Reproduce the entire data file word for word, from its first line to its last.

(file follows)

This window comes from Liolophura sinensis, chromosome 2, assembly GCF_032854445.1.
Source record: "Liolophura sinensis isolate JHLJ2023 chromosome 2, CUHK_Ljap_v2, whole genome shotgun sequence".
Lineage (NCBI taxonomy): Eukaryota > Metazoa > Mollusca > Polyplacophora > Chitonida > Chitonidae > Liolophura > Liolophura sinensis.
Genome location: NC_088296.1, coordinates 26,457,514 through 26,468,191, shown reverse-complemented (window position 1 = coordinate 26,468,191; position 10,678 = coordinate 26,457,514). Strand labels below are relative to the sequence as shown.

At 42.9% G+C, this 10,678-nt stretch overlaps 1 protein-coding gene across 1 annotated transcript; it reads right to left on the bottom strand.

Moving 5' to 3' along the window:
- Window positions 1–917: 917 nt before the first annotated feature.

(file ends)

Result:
This window comes from Liolophura sinensis, chromosome 2, assembly GCF_032854445.1.
Source record: "Liolophura sinensis isolate JHLJ2023 chromosome 2, CUHK_Ljap_v2, whole genome shotgun sequence".
Lineage (NCBI taxonomy): Eukaryota > Metazoa > Mollusca > Polyplacophora > Chitonida > Chitonidae > Liolophura > Liolophura sinensis.
Genome location: NC_088296.1, coordinates 26,457,514 through 26,468,191, shown reverse-complemented (window position 1 = coordinate 26,468,191; position 10,678 = coordinate 26,457,514). Strand labels below are relative to the sequence as shown.

At 42.9% G+C, this 10,678-nt stretch overlaps 1 protein-coding gene across 1 annotated transcript; it reads right to left on the bottom strand.

Moving 5' to 3' along the window:
- Window positions 1–917: 917 nt before the first annotated feature.